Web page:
We’ll share some choice quotes from Haaretz’s editorial thanking Jimmy Carter for all he’s done, like that little peace agreement he brokered with Egypt, despite the fact that Israel is now “boycotting” him. But first, it’s worth pointing out that high level Israeli officials (not to mention Haaretz reporters) were using the term “apartheid” to describe Israel’s unequal and separate systems for Israelis and Palestinians long before Carter’s book came out and caused a firestorm that could have destroyed a lesser figure.
Folks like former Israeli Attorney General Michael Ben-Yair who wrote in 2002, “In effect, we established an apartheid regime in the occupied territories immediately following their capture. That regime exists to this day.” And there’s Shulamit Aloni, former Minister of Education, who said, “Through its army, the government of Israel practices a brutal form of apartheid in the territory it occupies.” Geez, even former South African prime minister Hendrik Verwoerd, considered the architect of apartheid said, “Israel, like South Africa, is an apartheid state.”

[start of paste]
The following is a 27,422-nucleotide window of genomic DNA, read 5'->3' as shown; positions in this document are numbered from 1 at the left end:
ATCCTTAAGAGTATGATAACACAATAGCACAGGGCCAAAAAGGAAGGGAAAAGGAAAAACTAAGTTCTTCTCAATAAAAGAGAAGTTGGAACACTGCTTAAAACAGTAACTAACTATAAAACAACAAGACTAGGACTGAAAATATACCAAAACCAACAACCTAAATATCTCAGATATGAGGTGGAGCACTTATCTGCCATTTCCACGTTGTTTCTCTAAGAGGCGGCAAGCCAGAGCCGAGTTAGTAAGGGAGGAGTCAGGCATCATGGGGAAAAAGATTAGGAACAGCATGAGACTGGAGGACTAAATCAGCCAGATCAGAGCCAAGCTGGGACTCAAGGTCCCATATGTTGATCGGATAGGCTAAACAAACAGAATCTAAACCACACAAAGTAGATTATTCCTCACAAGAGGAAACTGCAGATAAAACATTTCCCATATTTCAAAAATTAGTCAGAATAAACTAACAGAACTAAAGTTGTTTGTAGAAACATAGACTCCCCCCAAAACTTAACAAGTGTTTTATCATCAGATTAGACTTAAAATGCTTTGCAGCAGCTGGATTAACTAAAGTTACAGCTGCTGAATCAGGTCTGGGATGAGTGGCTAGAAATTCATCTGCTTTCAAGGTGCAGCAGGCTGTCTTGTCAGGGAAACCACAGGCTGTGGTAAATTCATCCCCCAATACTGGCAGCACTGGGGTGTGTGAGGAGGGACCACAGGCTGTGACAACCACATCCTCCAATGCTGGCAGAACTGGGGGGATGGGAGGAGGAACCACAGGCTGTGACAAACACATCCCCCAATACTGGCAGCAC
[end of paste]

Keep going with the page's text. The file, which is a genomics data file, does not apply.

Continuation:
But Carter is a former US president. And he put apartheid, a word he clearly meant to describe the Palestinian occupied territories and not Israel behind the green line, in the title of his book, Palestine: Peace not Apartheid. Haaretz writes this week, after detailing his major gifts to Israel and the cold shoulder treatment he’s getting this week:
But Israelis have not liked him since he wrote the book “Palestine: Peace not Apartheid.”
Israel is not ready for such comparisons, even though the situation begs it. It is doubtful whether it is possible to complain when an outside observer, especially a former U.S. president who is well versed in international affairs, sees in the system of separate roads for Jews and Arabs, the lack of freedom of movement, Israel’s control over Palestinian lands and their confiscation, and especially the continued settlement activity, which contravenes all promises Israel made and signed, a matter that cannot be accepted. The interim political situation in the territories has crystallized into a kind of apartheid that has been ongoing for 40 years. In Europe there is talk of the establishment of a binational state in order to overcome this anomaly. In the peace agreement with Egypt, 30 years ago, Israel agreed to “full autonomy” for the occupied territories, not to settle there.
These promises have been forgotten by Israel, but Carter remembers.
Thank you Carter, and Haaretz for saying, simply, the truth of what you see. Not everyone has to agree on the word. But they should argue on its merits, not by attacking the messenger, which is the ultimate cheap shot.